Yazoo - You And Me Both Spazgadget

June 3, 2019
edited 3 months ago
referencing You And Me Both, LP, Album, RM, RSTUMM12, BSTUMM12
Such a great album, but not all that impressed with the sound quality on this. Anyone else experiencing a high incidence of sibilance? Was hoping for a nice clean new copy but am left a little unimpressed... :/

Yazoo - You And Me Both Numanoid

June 17, 2018
referencing You And Me Both, LP, Album, STUMM 12
A dour goodbye, Vince Clarke was moving away from warm fat analogues to tinny digital Casio synths at this time, says it all.

Yazoo - You And Me Both MeanDumpsterCat

March 24, 2013
referencing You And Me Both, LP, Album, STUMM 12
This album is great! It also has samples of the producer (?) saying "I think you should do the first one again Vince" followed by looping laughter on the runout groove after the track "Good Times"

Yazoo - You And Me Both as reviewed by AWW

February 8, 2013
referencing You And Me Both, LP, Album, STUMM 12
Perfect, listen to this. Electro/Blue.

Yazoo - You And Me Both Crijevo

July 10, 2012
referencing You And Me Both, LP, Album, STUMM 12
"You And Me Both" is a striking collection of "goodbyes" and even if we didn't know about the tempestuous relationship between the two at the time, it would still alarm there are no happy endings here (starting with somewhat violent cover art, displaying two dogs at conflict) - "Nobody's Diary" evidently marks this; the album merely starts and off kicks a soundtrack to one-foot-in-the-door situation. "Softly Over" also strikes immediately, insisting "it's over, there's nothing more to say" and the further the grooves take you, away's cloud of sadness and melancholy pounds mercilessly. Even "Happy People" (amazing synth-pop hit-classic that never was) adds insult to injury - the title offers a moment of relief among the songs of despair and loss, only with a sense of irony.

While their previous record - "Upstairs At Eric's" - undoubtedly remains a bigger darling of the two, "You And Me Both", while lacking eclecticism, is more mature. From it's repertoire, despite the fact "Nobody's Diary" is a well-deserved hit, Yazoo intended to conclude their chapter, choosing not to go quietly and make it in discreet fashion - "Mr. Blue", "Ode To Boy", "Anyone", "And On" are all beautiful examples of this, adding noir-flavour into the mix. Moyet's vocals rage with expressive beauty of a blues singer, at odds with Clarke's synthetic arrangements - some of which undermine the whole due clinically sterile and somewhat dated sounds, even for the year 1983; while in terms of idea, "Sweet Thing", for example, should have been a deserved new "Don't Go" kind of hit, clumsy tour-de-force beat box and horrible synth-horns kill off the pleasure of listening. The same thing happens to "Good Times" - an otherwise amazing song if only crafted with little more patience from what is delivered on the table; this way it sounds so desperate to be funky as hell, while on the other way out comes a shallow experiment. Among the album's other precious jewels is also a nice little groovy melancholy called "Walk Away From Love" and especially "Unmarked" - a striking synth-pop tune augmented by military snare drum programs to great effect.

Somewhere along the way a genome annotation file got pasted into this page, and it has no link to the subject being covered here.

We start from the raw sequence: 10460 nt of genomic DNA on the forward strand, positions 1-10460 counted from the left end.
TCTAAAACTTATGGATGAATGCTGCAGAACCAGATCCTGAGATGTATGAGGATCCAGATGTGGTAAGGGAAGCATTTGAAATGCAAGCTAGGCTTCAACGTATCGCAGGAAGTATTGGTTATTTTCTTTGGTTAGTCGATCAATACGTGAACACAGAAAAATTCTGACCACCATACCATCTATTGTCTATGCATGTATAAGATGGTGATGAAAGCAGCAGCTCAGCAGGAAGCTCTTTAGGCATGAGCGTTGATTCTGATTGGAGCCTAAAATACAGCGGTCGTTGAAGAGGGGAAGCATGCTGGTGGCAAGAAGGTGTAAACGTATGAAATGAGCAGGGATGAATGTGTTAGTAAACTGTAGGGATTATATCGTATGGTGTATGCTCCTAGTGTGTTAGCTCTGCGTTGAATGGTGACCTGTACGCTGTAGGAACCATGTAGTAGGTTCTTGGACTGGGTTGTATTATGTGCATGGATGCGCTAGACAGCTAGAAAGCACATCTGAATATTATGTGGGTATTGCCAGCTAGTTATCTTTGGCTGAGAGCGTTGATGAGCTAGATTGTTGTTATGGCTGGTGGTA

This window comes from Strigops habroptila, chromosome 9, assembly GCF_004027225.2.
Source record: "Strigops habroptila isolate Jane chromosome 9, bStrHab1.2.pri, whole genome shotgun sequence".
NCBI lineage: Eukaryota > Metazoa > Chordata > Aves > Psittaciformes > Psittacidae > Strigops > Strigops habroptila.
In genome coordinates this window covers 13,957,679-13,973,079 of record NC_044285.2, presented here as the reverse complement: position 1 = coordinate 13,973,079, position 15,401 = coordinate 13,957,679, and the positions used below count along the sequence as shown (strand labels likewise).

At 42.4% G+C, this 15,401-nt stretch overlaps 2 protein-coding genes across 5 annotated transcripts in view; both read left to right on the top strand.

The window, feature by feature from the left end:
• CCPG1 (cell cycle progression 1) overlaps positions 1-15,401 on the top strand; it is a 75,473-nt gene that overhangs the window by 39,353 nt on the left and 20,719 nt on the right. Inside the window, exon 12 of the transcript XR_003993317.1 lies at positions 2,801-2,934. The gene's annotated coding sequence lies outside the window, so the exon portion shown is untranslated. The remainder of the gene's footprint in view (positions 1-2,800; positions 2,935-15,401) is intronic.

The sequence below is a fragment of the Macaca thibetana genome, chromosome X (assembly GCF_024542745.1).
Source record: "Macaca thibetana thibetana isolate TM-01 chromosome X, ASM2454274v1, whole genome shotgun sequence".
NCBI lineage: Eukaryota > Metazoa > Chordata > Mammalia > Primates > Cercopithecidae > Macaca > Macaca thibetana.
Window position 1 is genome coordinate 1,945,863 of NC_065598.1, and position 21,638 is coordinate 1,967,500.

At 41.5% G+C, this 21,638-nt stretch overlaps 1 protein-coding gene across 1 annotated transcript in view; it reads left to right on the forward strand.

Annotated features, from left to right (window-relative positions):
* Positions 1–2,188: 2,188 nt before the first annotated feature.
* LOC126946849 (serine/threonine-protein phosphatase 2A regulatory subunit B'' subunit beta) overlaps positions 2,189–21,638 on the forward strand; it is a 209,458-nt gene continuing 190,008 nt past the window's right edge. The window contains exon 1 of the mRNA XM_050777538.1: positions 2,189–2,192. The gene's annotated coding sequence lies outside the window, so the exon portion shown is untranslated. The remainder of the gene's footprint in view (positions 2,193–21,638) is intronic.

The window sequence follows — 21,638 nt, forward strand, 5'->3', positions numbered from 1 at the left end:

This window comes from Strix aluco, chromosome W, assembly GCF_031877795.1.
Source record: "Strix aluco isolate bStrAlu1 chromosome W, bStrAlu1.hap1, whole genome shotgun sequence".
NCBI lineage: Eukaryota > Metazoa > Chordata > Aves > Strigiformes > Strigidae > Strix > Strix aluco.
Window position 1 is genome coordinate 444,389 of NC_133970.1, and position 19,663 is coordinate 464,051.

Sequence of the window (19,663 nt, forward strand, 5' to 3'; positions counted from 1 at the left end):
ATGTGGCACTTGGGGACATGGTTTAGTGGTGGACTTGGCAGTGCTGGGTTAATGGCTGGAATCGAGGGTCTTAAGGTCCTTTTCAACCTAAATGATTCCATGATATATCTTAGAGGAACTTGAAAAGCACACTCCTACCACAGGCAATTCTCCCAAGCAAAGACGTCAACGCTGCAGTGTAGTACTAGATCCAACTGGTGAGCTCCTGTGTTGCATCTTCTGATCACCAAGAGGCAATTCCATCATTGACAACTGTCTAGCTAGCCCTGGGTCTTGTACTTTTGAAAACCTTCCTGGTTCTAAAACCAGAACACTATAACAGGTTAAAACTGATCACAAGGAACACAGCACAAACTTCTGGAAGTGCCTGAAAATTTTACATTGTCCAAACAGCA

The story goes, Yazoo already split when "You And Me Both" hit the shelves. From the distance of almost thirty years now, it should be regarded as a masterpiece in its own right, despite some of its obvious drawbacks. Also worth noticing is some tiny distinction in the gorgeous cover art by 23 Envelope - while most editions of the album feature identical bold lettering for "Yazoo" on the front cover, there happens to be some (UK? original?) edition which features somewhat thinner lettering (called "Albertus").

Yazoo - You And Me Both as reviewed by JeremyDowns

February 4, 2008
referencing You And Me Both, LP, Album, STUMM 12

Flashes of brilliance in too few songs, most-notably the opening track, "Nobody's Diary." While other songs may contain good structure or well-crafted sounds, none have its consistency and combination of these elements. Success seems to have gone to Moyet's head, who perhaps more boldly lent herself songwriting duties. Too many tracks lent me to this suspicion, and upon researching discovered that she wrote on 7/11 tracks on You And Me Both versus 5/11 on the duo's previous offering. Clarke seems unable to adapt to Moyet's style with inspiration leading to the demise of many tracks and ultimately the band itself.

Yaz* - You And Me Both as reviewed by ShampooCell

June 21, 2006
edited over 13 years ago
referencing You And Me Both, LP, Album, 1-23903, 9 23903-1

Yaz's first album, the very well-crafted Upstairs at Eric's, was sort of their way of telling the world, "This is how you make electronic music." This album shows a more mature Yaz, with songs about more serious subject material, including sending a child off to war ("Unmarked"), and relationship issues of all types, from being in one that you know is failing ("Sweet Thing") to begging an ex lover for a second chance ("Nobody's Diary"). This is definitely a staple in my collection and I highly encourage any fans of synth-pop to check out thie record. You'll be blown away!